19th they advanced to decide the fate of Berwick, but their
leaders exhibited a deplorable lack of all military skill.
As the English were so posted that cavalry could not attack them,
the whole of the Scottish knights and men at-arms dismounted, committed
their horses to their pages, and prepared to fight on foot.
While drawing near they were severely galled by the English
archers, but managed to reach the intervening morass in very good order;
but then the disasters of the day began.
Impeded in their advance by the soft and spongy nature of the
ground, their remakes became broken; while from the crest of the hill the
archers poured on them volley after volley of arrows with certain aim and
fatal effect. An ancient
writer, quoted by Tytler, says, “These arrows flew as thick as motes in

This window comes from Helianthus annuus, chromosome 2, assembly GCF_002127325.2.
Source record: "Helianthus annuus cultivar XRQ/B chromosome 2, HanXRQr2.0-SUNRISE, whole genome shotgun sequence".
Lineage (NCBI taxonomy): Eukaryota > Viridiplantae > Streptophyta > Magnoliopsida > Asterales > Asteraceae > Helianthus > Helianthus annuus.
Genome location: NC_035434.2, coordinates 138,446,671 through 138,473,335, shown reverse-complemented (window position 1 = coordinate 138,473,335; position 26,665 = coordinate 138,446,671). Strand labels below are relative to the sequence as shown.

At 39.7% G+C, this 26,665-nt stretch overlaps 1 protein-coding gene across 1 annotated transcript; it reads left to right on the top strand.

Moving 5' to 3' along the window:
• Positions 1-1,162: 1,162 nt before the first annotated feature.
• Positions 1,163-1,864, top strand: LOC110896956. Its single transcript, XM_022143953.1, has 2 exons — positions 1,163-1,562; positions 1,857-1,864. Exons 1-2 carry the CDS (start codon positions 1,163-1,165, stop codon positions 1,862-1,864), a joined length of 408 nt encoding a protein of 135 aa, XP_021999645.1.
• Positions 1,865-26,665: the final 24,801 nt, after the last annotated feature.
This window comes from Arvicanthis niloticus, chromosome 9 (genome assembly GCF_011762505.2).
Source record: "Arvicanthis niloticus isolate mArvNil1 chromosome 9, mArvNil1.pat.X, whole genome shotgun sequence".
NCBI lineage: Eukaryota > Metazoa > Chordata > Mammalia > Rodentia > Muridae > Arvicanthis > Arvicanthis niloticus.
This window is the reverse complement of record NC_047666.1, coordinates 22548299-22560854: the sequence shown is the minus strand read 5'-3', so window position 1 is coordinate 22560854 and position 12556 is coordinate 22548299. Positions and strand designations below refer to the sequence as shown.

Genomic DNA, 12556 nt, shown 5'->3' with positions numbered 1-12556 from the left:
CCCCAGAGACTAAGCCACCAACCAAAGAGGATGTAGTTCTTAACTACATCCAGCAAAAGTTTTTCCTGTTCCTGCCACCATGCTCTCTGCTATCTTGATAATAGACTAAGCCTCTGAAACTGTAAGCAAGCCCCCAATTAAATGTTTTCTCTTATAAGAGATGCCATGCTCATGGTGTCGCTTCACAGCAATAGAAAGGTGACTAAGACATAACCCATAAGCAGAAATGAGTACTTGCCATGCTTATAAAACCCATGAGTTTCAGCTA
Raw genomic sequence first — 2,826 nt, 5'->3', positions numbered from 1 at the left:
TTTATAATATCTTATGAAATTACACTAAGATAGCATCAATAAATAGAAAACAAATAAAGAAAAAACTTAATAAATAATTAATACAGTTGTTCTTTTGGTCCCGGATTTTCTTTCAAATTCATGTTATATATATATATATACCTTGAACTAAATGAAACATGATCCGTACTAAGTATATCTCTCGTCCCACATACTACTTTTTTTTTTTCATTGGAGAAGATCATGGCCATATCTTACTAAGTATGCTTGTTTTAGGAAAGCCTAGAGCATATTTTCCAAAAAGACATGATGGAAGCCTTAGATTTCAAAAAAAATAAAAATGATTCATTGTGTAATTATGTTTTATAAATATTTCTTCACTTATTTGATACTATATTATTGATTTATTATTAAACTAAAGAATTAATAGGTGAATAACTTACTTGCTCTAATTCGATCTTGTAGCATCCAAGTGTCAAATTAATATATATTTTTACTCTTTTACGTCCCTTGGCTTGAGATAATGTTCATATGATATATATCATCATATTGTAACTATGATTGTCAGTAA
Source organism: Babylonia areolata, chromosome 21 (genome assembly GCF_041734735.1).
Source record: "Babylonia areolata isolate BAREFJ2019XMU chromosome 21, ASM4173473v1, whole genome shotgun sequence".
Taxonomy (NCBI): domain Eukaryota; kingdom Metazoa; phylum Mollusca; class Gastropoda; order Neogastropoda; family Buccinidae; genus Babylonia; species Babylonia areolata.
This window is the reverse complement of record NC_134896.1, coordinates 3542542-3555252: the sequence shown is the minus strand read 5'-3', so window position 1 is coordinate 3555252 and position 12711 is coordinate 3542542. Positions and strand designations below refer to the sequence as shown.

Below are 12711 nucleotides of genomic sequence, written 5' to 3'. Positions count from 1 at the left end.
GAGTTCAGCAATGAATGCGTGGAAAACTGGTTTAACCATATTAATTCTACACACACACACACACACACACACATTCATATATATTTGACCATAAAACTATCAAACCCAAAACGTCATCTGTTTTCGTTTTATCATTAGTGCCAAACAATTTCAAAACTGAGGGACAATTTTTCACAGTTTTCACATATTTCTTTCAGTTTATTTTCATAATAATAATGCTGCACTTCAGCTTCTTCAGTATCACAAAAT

the sunbeam,” and every instant hundreds were wounded or slain.
Yet the four columns cleared the swamp, and writhe levelled lances,
18 feet in length, made so furious an uphill charge upon the English, that
for a few minutes the ranks of the latter were broken, and defeat seemed
at hand till their reserve came on. Then,
breathless and disordered by their ascent of the eminence, the ill-fated
and ill-led Scots were unable to sustain the ground they had won.
brief but terrible struggle they were borne down the hill towards the
swamp. The Earl of Ross, in
leading the reserve to attack the flank of the wing led by Baliol, was
killed. Fighting in the van,